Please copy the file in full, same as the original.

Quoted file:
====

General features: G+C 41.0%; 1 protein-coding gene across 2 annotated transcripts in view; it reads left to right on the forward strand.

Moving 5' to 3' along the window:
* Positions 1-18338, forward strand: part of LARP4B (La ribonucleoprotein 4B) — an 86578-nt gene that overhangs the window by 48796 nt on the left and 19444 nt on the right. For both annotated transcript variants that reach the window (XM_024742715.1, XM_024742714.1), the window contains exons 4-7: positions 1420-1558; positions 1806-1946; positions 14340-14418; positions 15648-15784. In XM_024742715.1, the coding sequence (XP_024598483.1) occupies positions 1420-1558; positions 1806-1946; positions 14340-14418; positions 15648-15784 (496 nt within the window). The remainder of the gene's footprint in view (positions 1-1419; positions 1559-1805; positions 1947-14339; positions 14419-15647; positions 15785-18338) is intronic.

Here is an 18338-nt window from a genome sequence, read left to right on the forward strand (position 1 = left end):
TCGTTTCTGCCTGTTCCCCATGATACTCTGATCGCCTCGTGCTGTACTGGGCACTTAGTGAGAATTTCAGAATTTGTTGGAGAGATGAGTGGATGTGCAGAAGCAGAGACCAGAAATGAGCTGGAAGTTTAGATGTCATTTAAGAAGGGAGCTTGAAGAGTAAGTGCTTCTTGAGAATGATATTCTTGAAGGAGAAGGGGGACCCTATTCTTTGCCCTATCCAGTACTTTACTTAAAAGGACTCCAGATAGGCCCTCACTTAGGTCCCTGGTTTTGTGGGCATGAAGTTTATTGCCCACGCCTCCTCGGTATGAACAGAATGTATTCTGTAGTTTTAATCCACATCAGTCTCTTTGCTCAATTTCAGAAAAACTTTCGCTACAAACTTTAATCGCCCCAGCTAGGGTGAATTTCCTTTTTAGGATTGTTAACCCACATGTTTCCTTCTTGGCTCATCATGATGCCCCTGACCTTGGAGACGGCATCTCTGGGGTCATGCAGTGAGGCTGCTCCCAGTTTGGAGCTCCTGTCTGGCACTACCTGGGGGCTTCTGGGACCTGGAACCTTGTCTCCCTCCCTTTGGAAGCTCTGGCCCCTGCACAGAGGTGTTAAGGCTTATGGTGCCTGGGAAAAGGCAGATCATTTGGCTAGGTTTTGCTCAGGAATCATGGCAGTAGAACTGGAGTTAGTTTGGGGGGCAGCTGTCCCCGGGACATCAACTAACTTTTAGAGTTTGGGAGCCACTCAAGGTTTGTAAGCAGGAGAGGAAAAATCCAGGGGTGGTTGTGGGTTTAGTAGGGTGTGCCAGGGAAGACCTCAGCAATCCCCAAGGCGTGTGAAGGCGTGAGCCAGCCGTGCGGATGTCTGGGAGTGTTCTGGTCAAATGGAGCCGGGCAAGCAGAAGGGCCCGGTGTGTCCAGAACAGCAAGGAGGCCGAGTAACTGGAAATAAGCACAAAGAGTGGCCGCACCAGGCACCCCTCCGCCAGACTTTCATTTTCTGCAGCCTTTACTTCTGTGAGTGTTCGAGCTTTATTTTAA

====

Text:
General features: G+C 41.0%; 1 protein-coding gene across 2 annotated transcripts in view; it reads left to right on the forward strand.

Moving 5' to 3' along the window:
* Positions 1-18338, forward strand: part of LARP4B (La ribonucleoprotein 4B) — an 86578-nt gene that overhangs the window by 48796 nt on the left and 19444 nt on the right. For both annotated transcript variants that reach the window (XM_024742715.1, XM_024742714.1), the window contains exons 4-7: positions 1420-1558; positions 1806-1946; positions 14340-14418; positions 15648-15784. In XM_024742715.1, the coding sequence (XP_024598483.1) occupies positions 1420-1558; positions 1806-1946; positions 14340-14418; positions 15648-15784 (496 nt within the window). The remainder of the gene's footprint in view (positions 1-1419; positions 1559-1805; positions 1947-14339; positions 14419-15647; positions 15785-18338) is intronic.

Here is an 18338-nt window from a genome sequence, read left to right on the forward strand (position 1 = left end):
TCGTTTCTGCCTGTTCCCCATGATACTCTGATCGCCTCGTGCTGTACTGGGCACTTAGTGAGAATTTCAGAATTTGTTGGAGAGATGAGTGGATGTGCAGAAGCAGAGACCAGAAATGAGCTGGAAGTTTAGATGTCATTTAAGAAGGGAGCTTGAAGAGTAAGTGCTTCTTGAGAATGATATTCTTGAAGGAGAAGGGGGACCCTATTCTTTGCCCTATCCAGTACTTTACTTAAAAGGACTCCAGATAGGCCCTCACTTAGGTCCCTGGTTTTGTGGGCATGAAGTTTATTGCCCACGCCTCCTCGGTATGAACAGAATGTATTCTGTAGTTTTAATCCACATCAGTCTCTTTGCTCAATTTCAGAAAAACTTTCGCTACAAACTTTAATCGCCCCAGCTAGGGTGAATTTCCTTTTTAGGATTGTTAACCCACATGTTTCCTTCTTGGCTCATCATGATGCCCCTGACCTTGGAGACGGCATCTCTGGGGTCATGCAGTGAGGCTGCTCCCAGTTTGGAGCTCCTGTCTGGCACTACCTGGGGGCTTCTGGGACCTGGAACCTTGTCTCCCTCCCTTTGGAAGCTCTGGCCCCTGCACAGAGGTGTTAAGGCTTATGGTGCCTGGGAAAAGGCAGATCATTTGGCTAGGTTTTGCTCAGGAATCATGGCAGTAGAACTGGAGTTAGTTTGGGGGGCAGCTGTCCCCGGGACATCAACTAACTTTTAGAGTTTGGGAGCCACTCAAGGTTTGTAAGCAGGAGAGGAAAAATCCAGGGGTGGTTGTGGGTTTAGTAGGGTGTGCCAGGGAAGACCTCAGCAATCCCCAAGGCGTGTGAAGGCGTGAGCCAGCCGTGCGGATGTCTGGGAGTGTTCTGGTCAAATGGAGCCGGGCAAGCAGAAGGGCCCGGTGTGTCCAGAACAGCAAGGAGGCCGAGTAACTGGAAATAAGCACAAAGAGTGGCCGCACCAGGCACCCCTCCGCCAGACTTTCATTTTCTGCAGCCTTTACTTCTGTGAGTGTTCGAGCTTTATTTTAA